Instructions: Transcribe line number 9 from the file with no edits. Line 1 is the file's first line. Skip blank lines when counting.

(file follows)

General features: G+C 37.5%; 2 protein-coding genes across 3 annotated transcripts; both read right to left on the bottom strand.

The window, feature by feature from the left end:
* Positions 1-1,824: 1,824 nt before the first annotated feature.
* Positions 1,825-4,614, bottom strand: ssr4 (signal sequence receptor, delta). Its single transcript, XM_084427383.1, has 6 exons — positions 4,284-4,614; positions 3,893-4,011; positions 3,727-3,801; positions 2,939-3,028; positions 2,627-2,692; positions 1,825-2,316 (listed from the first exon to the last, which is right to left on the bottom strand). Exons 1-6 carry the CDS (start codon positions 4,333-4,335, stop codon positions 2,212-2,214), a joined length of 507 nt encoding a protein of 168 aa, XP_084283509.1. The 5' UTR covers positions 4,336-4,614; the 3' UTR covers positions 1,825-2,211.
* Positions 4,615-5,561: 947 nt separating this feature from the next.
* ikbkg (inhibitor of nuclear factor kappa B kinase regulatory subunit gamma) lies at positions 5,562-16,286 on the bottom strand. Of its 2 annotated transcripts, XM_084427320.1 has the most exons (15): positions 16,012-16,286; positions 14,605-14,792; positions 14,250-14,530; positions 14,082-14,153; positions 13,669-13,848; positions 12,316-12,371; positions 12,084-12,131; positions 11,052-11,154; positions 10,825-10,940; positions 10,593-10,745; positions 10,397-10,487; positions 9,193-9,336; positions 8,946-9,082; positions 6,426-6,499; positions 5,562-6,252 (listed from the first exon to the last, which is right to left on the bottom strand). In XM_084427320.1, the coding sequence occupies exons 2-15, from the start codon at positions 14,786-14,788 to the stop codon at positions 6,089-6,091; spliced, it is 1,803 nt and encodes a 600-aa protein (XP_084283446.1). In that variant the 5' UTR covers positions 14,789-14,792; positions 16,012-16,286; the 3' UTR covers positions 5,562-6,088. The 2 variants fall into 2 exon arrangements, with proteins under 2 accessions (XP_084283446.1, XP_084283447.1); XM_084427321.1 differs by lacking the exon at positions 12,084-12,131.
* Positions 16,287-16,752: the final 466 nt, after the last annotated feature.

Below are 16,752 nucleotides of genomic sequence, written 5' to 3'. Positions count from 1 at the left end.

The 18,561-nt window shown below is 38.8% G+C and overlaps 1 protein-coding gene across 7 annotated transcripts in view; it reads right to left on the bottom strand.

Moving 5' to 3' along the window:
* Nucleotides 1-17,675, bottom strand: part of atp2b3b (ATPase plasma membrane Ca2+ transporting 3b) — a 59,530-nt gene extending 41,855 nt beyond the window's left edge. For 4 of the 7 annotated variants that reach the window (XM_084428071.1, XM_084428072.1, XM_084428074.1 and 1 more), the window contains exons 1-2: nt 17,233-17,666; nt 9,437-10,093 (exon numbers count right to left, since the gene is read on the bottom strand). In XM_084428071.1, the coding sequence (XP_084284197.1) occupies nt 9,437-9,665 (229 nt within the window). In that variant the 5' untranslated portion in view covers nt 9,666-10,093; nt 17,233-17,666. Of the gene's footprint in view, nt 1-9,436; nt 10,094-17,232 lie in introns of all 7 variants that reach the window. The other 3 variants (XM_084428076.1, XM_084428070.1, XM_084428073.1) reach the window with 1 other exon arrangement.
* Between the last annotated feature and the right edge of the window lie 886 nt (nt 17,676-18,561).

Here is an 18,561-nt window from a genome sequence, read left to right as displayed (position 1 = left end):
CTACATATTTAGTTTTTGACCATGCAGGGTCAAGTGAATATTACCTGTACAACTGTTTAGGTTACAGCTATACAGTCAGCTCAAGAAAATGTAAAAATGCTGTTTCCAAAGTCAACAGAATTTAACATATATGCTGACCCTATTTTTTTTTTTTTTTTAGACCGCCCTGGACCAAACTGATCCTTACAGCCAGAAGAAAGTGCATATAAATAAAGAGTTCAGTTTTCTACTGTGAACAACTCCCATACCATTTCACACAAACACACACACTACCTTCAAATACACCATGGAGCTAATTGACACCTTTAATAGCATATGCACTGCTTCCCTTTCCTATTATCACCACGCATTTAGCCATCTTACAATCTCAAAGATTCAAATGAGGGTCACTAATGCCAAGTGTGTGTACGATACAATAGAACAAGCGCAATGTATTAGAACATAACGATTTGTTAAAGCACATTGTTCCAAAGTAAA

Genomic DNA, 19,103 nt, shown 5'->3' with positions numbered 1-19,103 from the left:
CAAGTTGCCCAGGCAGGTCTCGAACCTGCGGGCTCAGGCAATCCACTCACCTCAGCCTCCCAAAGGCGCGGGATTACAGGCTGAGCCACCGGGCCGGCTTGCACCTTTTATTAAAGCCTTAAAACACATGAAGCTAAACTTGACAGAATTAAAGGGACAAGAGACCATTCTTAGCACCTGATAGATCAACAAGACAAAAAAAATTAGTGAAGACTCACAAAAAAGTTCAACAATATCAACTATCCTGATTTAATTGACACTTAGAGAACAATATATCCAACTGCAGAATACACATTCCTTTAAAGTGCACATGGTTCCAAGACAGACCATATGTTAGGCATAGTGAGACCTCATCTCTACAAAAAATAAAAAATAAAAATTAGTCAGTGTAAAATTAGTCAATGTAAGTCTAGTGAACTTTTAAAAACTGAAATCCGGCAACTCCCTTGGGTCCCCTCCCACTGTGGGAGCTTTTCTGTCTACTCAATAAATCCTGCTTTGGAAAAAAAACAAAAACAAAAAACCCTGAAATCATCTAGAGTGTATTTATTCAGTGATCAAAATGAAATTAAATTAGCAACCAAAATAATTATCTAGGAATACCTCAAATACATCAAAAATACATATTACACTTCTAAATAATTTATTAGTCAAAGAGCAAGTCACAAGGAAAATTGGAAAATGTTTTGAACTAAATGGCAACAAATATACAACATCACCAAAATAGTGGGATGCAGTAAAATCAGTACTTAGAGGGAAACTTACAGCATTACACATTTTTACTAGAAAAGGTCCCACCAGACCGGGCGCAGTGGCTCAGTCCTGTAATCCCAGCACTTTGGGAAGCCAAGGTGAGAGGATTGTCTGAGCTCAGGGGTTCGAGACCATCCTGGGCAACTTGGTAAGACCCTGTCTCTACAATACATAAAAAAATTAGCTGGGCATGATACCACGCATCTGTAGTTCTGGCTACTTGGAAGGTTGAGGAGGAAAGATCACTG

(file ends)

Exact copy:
The 18,561-nt window shown below is 38.8% G+C and overlaps 1 protein-coding gene across 7 annotated transcripts in view; it reads right to left on the bottom strand.